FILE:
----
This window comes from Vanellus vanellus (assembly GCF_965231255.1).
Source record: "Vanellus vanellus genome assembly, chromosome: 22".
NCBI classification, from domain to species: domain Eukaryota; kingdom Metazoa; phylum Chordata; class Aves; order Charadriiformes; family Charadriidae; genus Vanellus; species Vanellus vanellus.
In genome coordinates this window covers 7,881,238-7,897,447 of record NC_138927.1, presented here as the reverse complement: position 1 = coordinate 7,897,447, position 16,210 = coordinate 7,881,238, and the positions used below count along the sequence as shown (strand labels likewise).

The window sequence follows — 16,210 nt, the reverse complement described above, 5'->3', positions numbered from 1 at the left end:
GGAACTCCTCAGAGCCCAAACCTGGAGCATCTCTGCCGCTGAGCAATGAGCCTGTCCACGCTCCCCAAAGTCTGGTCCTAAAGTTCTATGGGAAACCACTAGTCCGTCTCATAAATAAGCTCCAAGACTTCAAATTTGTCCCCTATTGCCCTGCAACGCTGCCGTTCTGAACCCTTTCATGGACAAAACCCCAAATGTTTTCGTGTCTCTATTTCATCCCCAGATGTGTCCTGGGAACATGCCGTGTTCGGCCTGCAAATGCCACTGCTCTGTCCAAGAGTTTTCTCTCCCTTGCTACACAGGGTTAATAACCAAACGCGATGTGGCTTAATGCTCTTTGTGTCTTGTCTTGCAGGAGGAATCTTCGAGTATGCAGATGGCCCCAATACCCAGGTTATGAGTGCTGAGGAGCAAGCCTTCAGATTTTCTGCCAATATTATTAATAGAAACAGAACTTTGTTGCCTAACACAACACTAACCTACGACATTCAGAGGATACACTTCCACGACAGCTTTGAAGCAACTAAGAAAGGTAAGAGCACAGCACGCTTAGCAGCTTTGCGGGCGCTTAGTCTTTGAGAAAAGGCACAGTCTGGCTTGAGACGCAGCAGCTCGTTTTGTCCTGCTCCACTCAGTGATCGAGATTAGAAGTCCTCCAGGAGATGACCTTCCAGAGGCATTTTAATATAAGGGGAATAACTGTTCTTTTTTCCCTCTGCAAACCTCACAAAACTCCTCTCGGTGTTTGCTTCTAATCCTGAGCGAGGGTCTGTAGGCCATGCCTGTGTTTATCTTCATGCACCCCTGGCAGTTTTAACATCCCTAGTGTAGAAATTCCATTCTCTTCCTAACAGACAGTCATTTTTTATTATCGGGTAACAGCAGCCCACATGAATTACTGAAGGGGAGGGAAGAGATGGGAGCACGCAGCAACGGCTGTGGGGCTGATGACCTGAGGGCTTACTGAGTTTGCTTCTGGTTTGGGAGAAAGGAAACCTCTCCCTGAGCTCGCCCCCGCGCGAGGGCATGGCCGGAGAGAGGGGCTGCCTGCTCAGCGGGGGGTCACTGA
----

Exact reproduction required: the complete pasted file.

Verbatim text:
This window comes from Vanellus vanellus (assembly GCF_965231255.1).
Source record: "Vanellus vanellus genome assembly, chromosome: 22".
NCBI classification, from domain to species: domain Eukaryota; kingdom Metazoa; phylum Chordata; class Aves; order Charadriiformes; family Charadriidae; genus Vanellus; species Vanellus vanellus.
In genome coordinates this window covers 7,881,238-7,897,447 of record NC_138927.1, presented here as the reverse complement: position 1 = coordinate 7,897,447, position 16,210 = coordinate 7,881,238, and the positions used below count along the sequence as shown (strand labels likewise).

The window sequence follows — 16,210 nt, the reverse complement described above, 5'->3', positions numbered from 1 at the left end:
GGAACTCCTCAGAGCCCAAACCTGGAGCATCTCTGCCGCTGAGCAATGAGCCTGTCCACGCTCCCCAAAGTCTGGTCCTAAAGTTCTATGGGAAACCACTAGTCCGTCTCATAAATAAGCTCCAAGACTTCAAATTTGTCCCCTATTGCCCTGCAACGCTGCCGTTCTGAACCCTTTCATGGACAAAACCCCAAATGTTTTCGTGTCTCTATTTCATCCCCAGATGTGTCCTGGGAACATGCCGTGTTCGGCCTGCAAATGCCACTGCTCTGTCCAAGAGTTTTCTCTCCCTTGCTACACAGGGTTAATAACCAAACGCGATGTGGCTTAATGCTCTTTGTGTCTTGTCTTGCAGGAGGAATCTTCGAGTATGCAGATGGCCCCAATACCCAGGTTATGAGTGCTGAGGAGCAAGCCTTCAGATTTTCTGCCAATATTATTAATAGAAACAGAACTTTGTTGCCTAACACAACACTAACCTACGACATTCAGAGGATACACTTCCACGACAGCTTTGAAGCAACTAAGAAAGGTAAGAGCACAGCACGCTTAGCAGCTTTGCGGGCGCTTAGTCTTTGAGAAAAGGCACAGTCTGGCTTGAGACGCAGCAGCTCGTTTTGTCCTGCTCCACTCAGTGATCGAGATTAGAAGTCCTCCAGGAGATGACCTTCCAGAGGCATTTTAATATAAGGGGAATAACTGTTCTTTTTTCCCTCTGCAAACCTCACAAAACTCCTCTCGGTGTTTGCTTCTAATCCTGAGCGAGGGTCTGTAGGCCATGCCTGTGTTTATCTTCATGCACCCCTGGCAGTTTTAACATCCCTAGTGTAGAAATTCCATTCTCTTCCTAACAGACAGTCATTTTTTATTATCGGGTAACAGCAGCCCACATGAATTACTGAAGGGGAGGGAAGAGATGGGAGCACGCAGCAACGGCTGTGGGGCTGATGACCTGAGGGCTTACTGAGTTTGCTTCTGGTTTGGGAGAAAGGAAACCTCTCCCTGAGCTCGCCCCCGCGCGAGGGCATGGCCGGAGAGAGGGGCTGCCTGCTCAGCGGGGGGTCACTGA